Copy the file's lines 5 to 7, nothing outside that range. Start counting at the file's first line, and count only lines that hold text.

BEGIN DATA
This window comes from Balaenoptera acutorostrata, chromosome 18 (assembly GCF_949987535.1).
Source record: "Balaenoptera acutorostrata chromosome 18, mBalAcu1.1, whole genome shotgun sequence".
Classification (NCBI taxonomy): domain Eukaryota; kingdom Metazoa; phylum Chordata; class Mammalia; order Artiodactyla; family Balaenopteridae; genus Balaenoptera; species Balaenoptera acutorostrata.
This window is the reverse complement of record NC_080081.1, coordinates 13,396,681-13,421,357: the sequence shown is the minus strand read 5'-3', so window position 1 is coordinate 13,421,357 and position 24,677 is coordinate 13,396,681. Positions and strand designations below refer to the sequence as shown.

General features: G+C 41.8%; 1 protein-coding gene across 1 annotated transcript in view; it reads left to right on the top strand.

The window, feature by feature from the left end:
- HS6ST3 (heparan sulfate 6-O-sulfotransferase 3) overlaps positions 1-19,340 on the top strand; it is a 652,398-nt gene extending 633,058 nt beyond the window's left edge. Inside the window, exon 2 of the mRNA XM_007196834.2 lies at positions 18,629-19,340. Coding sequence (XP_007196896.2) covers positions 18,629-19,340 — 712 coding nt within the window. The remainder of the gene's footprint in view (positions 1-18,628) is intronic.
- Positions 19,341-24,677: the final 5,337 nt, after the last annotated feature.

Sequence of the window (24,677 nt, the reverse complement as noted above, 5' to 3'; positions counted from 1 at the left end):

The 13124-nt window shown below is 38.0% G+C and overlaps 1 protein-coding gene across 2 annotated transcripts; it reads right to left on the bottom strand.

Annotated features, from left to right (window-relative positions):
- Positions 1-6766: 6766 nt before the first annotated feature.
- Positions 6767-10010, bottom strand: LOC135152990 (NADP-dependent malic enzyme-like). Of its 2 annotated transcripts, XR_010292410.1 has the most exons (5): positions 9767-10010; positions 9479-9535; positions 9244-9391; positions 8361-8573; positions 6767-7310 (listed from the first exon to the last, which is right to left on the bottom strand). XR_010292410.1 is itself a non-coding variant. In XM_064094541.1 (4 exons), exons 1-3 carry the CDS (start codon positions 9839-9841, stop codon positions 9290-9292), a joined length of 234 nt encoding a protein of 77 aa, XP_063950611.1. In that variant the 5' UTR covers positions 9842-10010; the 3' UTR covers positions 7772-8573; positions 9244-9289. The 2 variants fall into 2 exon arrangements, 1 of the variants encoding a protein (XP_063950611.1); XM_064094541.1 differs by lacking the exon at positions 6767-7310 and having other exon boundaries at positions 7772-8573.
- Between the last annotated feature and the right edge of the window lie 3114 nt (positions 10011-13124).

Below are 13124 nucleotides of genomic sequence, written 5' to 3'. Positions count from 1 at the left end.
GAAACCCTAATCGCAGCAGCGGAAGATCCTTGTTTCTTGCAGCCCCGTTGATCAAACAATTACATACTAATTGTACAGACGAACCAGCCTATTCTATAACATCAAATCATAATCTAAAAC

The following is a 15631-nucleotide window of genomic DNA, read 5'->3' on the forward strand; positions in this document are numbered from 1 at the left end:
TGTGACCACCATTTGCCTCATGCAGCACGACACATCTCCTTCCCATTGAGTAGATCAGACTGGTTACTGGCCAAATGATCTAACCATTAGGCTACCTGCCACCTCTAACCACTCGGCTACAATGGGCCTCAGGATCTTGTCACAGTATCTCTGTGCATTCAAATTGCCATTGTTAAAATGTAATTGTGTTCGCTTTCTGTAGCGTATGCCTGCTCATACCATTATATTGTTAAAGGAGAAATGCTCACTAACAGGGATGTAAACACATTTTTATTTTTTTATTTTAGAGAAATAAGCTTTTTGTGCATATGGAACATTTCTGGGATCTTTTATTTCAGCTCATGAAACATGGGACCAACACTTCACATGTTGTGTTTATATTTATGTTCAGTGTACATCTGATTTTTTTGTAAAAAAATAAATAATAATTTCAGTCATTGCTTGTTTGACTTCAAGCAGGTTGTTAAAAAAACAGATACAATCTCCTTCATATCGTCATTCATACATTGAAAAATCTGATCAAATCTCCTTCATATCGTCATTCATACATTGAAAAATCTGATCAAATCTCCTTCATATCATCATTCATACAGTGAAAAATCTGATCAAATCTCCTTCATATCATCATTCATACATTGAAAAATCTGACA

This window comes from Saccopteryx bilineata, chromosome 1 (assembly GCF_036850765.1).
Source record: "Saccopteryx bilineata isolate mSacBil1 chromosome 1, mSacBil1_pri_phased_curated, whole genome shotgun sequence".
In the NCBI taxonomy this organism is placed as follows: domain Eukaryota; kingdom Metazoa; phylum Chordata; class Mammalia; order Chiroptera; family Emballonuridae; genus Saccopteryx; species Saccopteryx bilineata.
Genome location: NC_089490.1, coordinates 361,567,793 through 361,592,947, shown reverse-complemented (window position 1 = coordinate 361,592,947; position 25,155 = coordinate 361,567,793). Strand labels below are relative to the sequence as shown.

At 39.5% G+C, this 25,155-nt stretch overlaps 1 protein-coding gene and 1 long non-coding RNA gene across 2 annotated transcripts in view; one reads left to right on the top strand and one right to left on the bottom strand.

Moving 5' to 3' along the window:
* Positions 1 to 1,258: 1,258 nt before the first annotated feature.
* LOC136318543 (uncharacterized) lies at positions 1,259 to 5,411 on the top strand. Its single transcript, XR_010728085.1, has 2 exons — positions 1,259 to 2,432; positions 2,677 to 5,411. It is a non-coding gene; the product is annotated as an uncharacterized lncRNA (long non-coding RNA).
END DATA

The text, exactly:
General features: G+C 41.8%; 1 protein-coding gene across 1 annotated transcript in view; it reads left to right on the top strand.

The window, feature by feature from the left end:
- HS6ST3 (heparan sulfate 6-O-sulfotransferase 3) overlaps positions 1-19,340 on the top strand; it is a 652,398-nt gene extending 633,058 nt beyond the window's left edge. Inside the window, exon 2 of the mRNA XM_007196834.2 lies at positions 18,629-19,340. Coding sequence (XP_007196896.2) covers positions 18,629-19,340 — 712 coding nt within the window. The remainder of the gene's footprint in view (positions 1-18,628) is intronic.